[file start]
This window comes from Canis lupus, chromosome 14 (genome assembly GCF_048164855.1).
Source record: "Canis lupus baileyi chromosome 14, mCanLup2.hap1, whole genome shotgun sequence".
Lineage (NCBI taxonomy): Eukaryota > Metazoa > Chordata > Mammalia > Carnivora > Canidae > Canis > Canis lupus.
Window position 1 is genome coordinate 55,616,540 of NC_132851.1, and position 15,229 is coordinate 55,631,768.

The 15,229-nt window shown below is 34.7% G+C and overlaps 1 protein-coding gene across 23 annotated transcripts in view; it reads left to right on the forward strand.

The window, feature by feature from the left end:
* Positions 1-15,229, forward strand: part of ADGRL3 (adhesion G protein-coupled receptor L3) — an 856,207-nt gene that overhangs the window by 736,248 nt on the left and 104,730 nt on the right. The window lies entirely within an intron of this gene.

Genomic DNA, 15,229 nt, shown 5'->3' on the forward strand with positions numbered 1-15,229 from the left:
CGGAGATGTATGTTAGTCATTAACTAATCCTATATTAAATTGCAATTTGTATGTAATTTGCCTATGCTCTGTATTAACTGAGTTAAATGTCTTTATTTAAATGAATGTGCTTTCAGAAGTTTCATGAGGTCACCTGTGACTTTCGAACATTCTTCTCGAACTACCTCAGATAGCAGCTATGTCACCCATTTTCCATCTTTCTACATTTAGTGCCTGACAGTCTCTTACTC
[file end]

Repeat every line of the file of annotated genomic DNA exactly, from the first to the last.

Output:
This window comes from Canis lupus, chromosome 14 (genome assembly GCF_048164855.1).
Source record: "Canis lupus baileyi chromosome 14, mCanLup2.hap1, whole genome shotgun sequence".
Lineage (NCBI taxonomy): Eukaryota > Metazoa > Chordata > Mammalia > Carnivora > Canidae > Canis > Canis lupus.
Window position 1 is genome coordinate 55,616,540 of NC_132851.1, and position 15,229 is coordinate 55,631,768.

The 15,229-nt window shown below is 34.7% G+C and overlaps 1 protein-coding gene across 23 annotated transcripts in view; it reads left to right on the forward strand.

The window, feature by feature from the left end:
* Positions 1-15,229, forward strand: part of ADGRL3 (adhesion G protein-coupled receptor L3) — an 856,207-nt gene that overhangs the window by 736,248 nt on the left and 104,730 nt on the right. The window lies entirely within an intron of this gene.

Genomic DNA, 15,229 nt, shown 5'->3' on the forward strand with positions numbered 1-15,229 from the left:
CGGAGATGTATGTTAGTCATTAACTAATCCTATATTAAATTGCAATTTGTATGTAATTTGCCTATGCTCTGTATTAACTGAGTTAAATGTCTTTATTTAAATGAATGTGCTTTCAGAAGTTTCATGAGGTCACCTGTGACTTTCGAACATTCTTCTCGAACTACCTCAGATAGCAGCTATGTCACCCATTTTCCATCTTTCTACATTTAGTGCCTGACAGTCTCTTACTC